Now suppose that you do wish to tailor your investments in an ESG direction or otherwise avoid certain undesirables (e.g. China). That might be difficult enough if you’ve never dug into fund literature. And if you’re in any kind of employer-sponsored retirement account like a 401(k) or 403(b), your fund choices may be limited to a much smaller list than the “universe” of ETFs and mutual funds available outside of your plan. The same might also go with 529 plans for kids’ education savings. My own kids’ 529 college savings accounts unsurprisingly have secular ESG products but no Christian products.
There isn’t enough space in a reasonably-sized blog post to cover everything, but I’ll note some things to consider.
Understand Asset Allocation
Asset allocation at its most basic level is the ratio of stocks, bonds, and cash in your portfolio. I touched upon this a couple of years ago in this post. Since that time, I’ve personally drifted from “age in bonds” (e.g. 65% stocks, 35% bonds based on being 35 years old) to a 70% stocks, 30% bonds position based on my own risk tolerance.
Once you have determined the ideal ratio for you, you’ll need to account for this across all of your accounts. What matters is not holding the same ratio in each individual account but holding that ratio in sum. For example, you could choose to hold stock funds in one account and bond funds in another account. If they add up to your ideal ratio, you’re well on your way.
Watch Out For Fees
Does less than one percent really make a difference? Using a compound interest calculator, assume $500 invested monthly over a 30 year time period compounded monthly. The final value with an 8% annual interest rate is $745,179.72. Now let’s take GuideStone’s average expense ratio, 0.92%, and subtract it from our compound interest calculator. A growth rate of 7.08% yields a final value of $619,702.21. Slightly less than one percent in fees made a difference of $125,477.51. If Albert Einstein was correct in calling compound interest the eighth wonder of the world, the impact of compounding fees is wonderfully undesirable. You may well consider this a stewardship issue.
Know Your Funds’ Underlying Investments
I used to sit down and try to read an entire fund prospectus and come away feeling smarter but not really understanding what I read. You’re better off starting with the fund’s “fact sheet” where all of the basic information is spelled out plainly. You should learn whether the fund is actively managed or index-based. If it’s index-based, understand the index that it’s based on. If you need to dig further, you can use various online tools. Inspire Insight will do a decent job screening for underlying investments from a social responsibility standpoint, but it doesn’t cover all funds and securities in existence. You may wish to pull up a periodic report from a fund’s website where you can find the “schedule of investments” which spells out every holding.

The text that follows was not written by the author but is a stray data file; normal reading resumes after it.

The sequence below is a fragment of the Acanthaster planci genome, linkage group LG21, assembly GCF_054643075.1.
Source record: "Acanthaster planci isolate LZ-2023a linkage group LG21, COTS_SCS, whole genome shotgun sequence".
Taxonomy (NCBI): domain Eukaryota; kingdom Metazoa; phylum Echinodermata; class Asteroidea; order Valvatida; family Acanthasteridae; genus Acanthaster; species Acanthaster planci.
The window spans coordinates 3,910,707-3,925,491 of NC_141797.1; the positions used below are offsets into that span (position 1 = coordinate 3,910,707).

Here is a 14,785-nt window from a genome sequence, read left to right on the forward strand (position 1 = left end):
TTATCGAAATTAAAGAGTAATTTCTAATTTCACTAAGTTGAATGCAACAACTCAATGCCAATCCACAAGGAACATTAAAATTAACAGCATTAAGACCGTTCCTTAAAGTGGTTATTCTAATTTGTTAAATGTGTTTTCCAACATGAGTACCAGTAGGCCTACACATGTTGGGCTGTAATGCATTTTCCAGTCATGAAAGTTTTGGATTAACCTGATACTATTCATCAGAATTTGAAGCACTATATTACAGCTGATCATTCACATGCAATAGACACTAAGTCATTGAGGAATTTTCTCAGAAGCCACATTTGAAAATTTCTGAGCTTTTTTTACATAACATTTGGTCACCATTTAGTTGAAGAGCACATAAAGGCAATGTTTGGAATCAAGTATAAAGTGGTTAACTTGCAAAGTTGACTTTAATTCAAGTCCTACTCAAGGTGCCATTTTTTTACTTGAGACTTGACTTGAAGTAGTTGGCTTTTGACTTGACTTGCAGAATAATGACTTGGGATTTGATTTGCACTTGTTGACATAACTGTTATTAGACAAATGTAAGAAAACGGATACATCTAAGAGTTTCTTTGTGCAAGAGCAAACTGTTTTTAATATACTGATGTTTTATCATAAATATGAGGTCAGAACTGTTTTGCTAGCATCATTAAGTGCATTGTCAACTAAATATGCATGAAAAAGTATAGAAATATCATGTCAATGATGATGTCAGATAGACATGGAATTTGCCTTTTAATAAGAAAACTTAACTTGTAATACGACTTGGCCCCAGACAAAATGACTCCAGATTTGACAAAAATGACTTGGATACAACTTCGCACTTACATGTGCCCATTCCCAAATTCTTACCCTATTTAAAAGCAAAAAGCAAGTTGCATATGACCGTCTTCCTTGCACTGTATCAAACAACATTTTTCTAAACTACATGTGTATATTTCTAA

Stay the Course
Don’t try to time the market. Make a plan for your asset allocation, ignore the noise from CNBC, and let the investment work for you. You might even limit yourself to looking only once a year and rebalancing back to your asset allocation.
And I must emphasize sample, not crafted for your exact situation. Given that I have four different retirement accounts in our household, I cannot use any one of these on its own. However, with a little spreadsheet work, you can craft a portfolio that works for you.
And do let me know if you have questions or thoughts. Even better, stop by the Bogleheads forum where there are plenty of people who are smarter than I and from whom I’ve learned much. You’ll find me around there with the handle ‘mokaThought.’
Overly specific SEC disclosure: I am not a financial professional. My degrees are in political science and New Testament, not finance. My professional license is a Class A commercial driver license, not a FINRA license, CFP, or CFA. It is probably illegal for me to accept any payment for advice, and I wouldn’t do it anyway if it were legal. You alone are responsible for your own investment decisions. I am long TSP G Fund, TSP F Fund, a 401(k) S&P 500 fund, a 401(k) S&P 400 fund, a 401(k) Russell 2000 fund, VTI, IDEV, EMXC, FRDM, VCIT, QLTA, VSTSX, VDIPX.